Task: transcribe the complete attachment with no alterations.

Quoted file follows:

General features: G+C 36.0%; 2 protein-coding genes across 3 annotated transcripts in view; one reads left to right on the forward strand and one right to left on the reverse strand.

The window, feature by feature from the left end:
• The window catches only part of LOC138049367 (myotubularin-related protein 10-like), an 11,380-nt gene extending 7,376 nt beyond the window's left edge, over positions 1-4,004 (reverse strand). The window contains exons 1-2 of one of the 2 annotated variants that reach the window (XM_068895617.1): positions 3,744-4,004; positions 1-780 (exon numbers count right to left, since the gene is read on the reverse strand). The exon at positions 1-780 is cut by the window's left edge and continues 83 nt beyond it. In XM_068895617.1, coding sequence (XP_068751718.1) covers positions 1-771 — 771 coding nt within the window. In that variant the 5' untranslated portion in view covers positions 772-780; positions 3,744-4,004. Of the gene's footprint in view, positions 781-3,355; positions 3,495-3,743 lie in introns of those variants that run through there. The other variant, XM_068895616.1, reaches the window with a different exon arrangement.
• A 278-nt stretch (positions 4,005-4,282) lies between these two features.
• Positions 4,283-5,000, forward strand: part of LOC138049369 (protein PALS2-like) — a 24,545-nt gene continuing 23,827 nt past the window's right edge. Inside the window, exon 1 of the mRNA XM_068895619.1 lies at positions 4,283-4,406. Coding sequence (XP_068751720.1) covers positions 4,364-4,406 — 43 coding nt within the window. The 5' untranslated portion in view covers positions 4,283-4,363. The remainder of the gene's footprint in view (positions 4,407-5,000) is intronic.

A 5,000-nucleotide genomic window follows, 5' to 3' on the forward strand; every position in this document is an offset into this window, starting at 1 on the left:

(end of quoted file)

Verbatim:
General features: G+C 36.0%; 2 protein-coding genes across 3 annotated transcripts in view; one reads left to right on the forward strand and one right to left on the reverse strand.

The window, feature by feature from the left end:
• The window catches only part of LOC138049367 (myotubularin-related protein 10-like), an 11,380-nt gene extending 7,376 nt beyond the window's left edge, over positions 1-4,004 (reverse strand). The window contains exons 1-2 of one of the 2 annotated variants that reach the window (XM_068895617.1): positions 3,744-4,004; positions 1-780 (exon numbers count right to left, since the gene is read on the reverse strand). The exon at positions 1-780 is cut by the window's left edge and continues 83 nt beyond it. In XM_068895617.1, coding sequence (XP_068751718.1) covers positions 1-771 — 771 coding nt within the window. In that variant the 5' untranslated portion in view covers positions 772-780; positions 3,744-4,004. Of the gene's footprint in view, positions 781-3,355; positions 3,495-3,743 lie in introns of those variants that run through there. The other variant, XM_068895616.1, reaches the window with a different exon arrangement.
• A 278-nt stretch (positions 4,005-4,282) lies between these two features.
• Positions 4,283-5,000, forward strand: part of LOC138049369 (protein PALS2-like) — a 24,545-nt gene continuing 23,827 nt past the window's right edge. Inside the window, exon 1 of the mRNA XM_068895619.1 lies at positions 4,283-4,406. Coding sequence (XP_068751720.1) covers positions 4,364-4,406 — 43 coding nt within the window. The 5' untranslated portion in view covers positions 4,283-4,363. The remainder of the gene's footprint in view (positions 4,407-5,000) is intronic.

A 5,000-nucleotide genomic window follows, 5' to 3' on the forward strand; every position in this document is an offset into this window, starting at 1 on the left: